A whimsical stone path on the campus of Cornell University near downtown Ithaca is home to a public trail that leads you past a series of falls through the Cascadilla Gorge Natural Area.
If you are searching for solitude, this is not the trail for you. It is a mix of runners, students and faculty strolling by, and tourists. In addition, the path of the trail itself is really narrow and can make it hard to navigate around slower groups at times.
This being said, the scenery is still beautiful and is a wonderful oasis and natural escape from the cityscape.
Entrance Fee: FREE
Parking Area: No designated parking area. Your best bet will be street parking in Ithaca. We found free street parking just up the hill from the Cascadilla Falls entrance on University Ave, just past the Ithaca City Cemetery
- Distance: 1.1 miles out and back
- Elevation Gain: 298 feet
- Estimated Duration: 45 minutes
Robert H. Treman State Park Trails
As with many of the state parks in the Finger Lakes, Robert H. Treman State Park closes down during the winter months. Unfortunately for us, this was the last of the state parks in the area to open, and it did not open officially for the season until a few days after we left and continued our RV journey north to Maine and into Canada.
Keep this in mind when planning your trip to the Finger Lakes! Just because the spring weather is nice and conditions seem like they may be good, the parks and some of their best trails may not be open yet. Typically the parks will not announce opening dates until a few days before, although mid to late May is fairly typical.
- Entrance Fee: $9 vehicle fee collected April-November, 6 am – 6:30 pm daily. seasonal Empire Pass ($80 for unlimited use at most state parks) also accepted
- Hours: Open daily dawn to dusk. This park was the last to open up its trails for the season when we visited in May of 2023, not opening until May 25.
While we were unable to explore the park’s trails during our trip, these are a few of the best-rated trails. and what we had on our list to hike:
- Distance: 4.5 mile loop
- Elevation Gain: 810 feet
- Estimated Duration: 2 – 2.5 hours
- Distance: 1.1 mile loop
- Elevation Gain: 282 feet
- Estimated Duration: 45 minutes
- Distance: 0.3 miles out and back
- Elevation Gain: 9 feet
- Estimated Duration: 5 minutes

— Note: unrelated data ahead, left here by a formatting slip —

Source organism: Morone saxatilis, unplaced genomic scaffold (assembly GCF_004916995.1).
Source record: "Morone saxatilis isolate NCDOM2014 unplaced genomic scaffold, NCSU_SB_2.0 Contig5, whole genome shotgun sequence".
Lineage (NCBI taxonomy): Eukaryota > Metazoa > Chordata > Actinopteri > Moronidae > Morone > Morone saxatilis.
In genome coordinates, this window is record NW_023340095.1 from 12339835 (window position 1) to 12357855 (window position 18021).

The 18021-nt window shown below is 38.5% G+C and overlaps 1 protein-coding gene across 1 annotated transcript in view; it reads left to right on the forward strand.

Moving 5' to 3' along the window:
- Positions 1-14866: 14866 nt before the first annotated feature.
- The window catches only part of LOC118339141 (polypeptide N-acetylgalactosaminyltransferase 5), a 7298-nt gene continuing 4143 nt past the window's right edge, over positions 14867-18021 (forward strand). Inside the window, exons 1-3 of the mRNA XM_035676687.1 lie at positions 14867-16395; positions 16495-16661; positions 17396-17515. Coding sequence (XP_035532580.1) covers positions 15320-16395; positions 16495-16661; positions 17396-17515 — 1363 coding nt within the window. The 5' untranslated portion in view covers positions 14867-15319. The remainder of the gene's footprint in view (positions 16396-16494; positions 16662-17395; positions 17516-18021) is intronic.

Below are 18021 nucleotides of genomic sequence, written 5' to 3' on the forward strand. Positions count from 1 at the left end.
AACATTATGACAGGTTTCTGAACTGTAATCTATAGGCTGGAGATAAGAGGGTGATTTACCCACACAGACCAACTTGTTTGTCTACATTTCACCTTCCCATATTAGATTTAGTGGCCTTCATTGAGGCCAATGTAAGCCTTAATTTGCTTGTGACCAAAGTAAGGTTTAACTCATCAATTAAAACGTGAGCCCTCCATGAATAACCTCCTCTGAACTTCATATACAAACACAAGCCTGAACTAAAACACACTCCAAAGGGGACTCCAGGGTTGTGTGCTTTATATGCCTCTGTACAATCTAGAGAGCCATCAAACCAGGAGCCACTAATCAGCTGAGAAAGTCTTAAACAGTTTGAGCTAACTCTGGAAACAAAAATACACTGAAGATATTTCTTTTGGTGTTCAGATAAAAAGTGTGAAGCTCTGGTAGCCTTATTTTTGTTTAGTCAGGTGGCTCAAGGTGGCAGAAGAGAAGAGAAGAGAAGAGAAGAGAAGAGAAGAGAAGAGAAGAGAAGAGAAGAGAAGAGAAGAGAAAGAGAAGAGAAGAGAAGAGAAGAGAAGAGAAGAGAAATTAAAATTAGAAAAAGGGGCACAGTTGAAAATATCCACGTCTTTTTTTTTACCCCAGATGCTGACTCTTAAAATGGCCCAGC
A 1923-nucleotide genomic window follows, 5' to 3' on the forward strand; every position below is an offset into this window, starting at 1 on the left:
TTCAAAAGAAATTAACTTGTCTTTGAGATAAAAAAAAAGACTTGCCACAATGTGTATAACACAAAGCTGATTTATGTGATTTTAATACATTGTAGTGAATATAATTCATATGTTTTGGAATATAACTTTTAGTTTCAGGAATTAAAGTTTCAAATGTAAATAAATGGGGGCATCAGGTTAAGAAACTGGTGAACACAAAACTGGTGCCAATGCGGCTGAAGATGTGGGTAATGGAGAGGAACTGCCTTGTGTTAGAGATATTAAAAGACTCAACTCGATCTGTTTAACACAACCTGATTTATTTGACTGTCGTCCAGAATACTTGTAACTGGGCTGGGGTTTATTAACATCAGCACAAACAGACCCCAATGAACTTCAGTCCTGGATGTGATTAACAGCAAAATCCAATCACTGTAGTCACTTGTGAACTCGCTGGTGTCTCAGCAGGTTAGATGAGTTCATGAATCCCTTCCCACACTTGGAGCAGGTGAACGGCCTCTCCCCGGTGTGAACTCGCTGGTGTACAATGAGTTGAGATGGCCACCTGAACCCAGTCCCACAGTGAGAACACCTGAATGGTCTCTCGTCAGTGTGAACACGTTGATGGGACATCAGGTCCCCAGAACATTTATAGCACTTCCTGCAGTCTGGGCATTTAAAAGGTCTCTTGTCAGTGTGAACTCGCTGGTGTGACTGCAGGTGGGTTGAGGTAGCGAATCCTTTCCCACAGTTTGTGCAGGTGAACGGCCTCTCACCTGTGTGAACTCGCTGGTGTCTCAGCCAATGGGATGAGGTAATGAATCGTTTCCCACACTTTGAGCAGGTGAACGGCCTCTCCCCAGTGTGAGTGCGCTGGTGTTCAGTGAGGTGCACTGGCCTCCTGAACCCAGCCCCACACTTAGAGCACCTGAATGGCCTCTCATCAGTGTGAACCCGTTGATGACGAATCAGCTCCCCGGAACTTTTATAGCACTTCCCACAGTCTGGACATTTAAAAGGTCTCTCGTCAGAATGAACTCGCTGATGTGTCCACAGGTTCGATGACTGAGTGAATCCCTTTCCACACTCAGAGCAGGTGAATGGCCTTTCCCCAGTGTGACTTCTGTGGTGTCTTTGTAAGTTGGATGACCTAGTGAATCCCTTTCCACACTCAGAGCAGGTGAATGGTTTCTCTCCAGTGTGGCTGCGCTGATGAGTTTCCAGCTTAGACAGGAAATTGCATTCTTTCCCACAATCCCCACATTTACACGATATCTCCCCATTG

Finger Lakes National Forest
Situated between Cayuga Lake and Seneca Lake, the Finger Lakes National Forest encompasses over 16,000 acres of protected land perfect for exploring and connecting with the area’s pristine nature. The second smallest National Forest in the United States, it has some stiff competition with the many State Parks in the area. With our limited time during our trip, we didn’t find it to be a large draw compared to the other State Parks in the area.
If you have additional time and are looking for some solitude, hiking in the Finger Lakes National Forest could be a great free option. If, like us, you are limited on time, we would choose some of the other trails listed above first due to their more unique and breathtaking features and qualities.
Entrance Fee: FREE
One of the longer hikes and more popular trails in the National Forest, is the Interloken Trail:
- Distance: 11.3 miles point to point
- Elevation Gain: 705 feet
- Estimated Duration: 4 hours
Finger Lakes Trail Conference
Established in 1962, the Finger Lakes Trail is a testament to the great hiking in Upstate New York and beyond and how much the local communities work to preserve and protect its beautiful land so people can enjoy the healing powers of the outdoors and live in harmony with nature.
The Finger Lakes Trail includes more than 1,000 miles of trail across the state and to the border of Pennsylvania, and the Finger Lakes Trail Conference offers great resources such as group hikes and events, as well as educational programming.
Keuka Outlet Trail
A trail that lies between Keuka Lake and Seneca Lake, this is one of the original “rail trails”, built on the track bed of an old railroad. A multiple-use trail, this path is open to activities year-round, from sunrise to sunset.
This would be a great trail to explore if you are looking for an easy trail that you could bike, run, walk your dog, horseback ride, or snow shoe or cross country ski in the winter months. As with the trails in the Finger Lakes National Forest, this wasn’t at the top of our list when compared to the State Park trails in the area, but if we had more time and wanted a more laid back, local feel for the area and it’s history this would be a great pick!
- Distance: 13.5 miles out and back
- Elevation Gain: 278 feet
- Estimated Duration: 4 hours
Letchworth State Park
Letchworth State Park, often referred to as the “Grand Canyon of the East,” is another natural wonder nestled in upstate New York. Spanning over 14,000 acres, the park is renowned for its magnificent gorge carved by the Genesee River, which plunges through a series of stunning waterfalls. With its breathtaking scenery, rugged cliffs, and diverse wildlife, Letchworth State Park offers visitors a captivating outdoor experience reminiscent of the iconic Grand Canyon, showcasing the awe-inspiring power of nature in the eastern United States.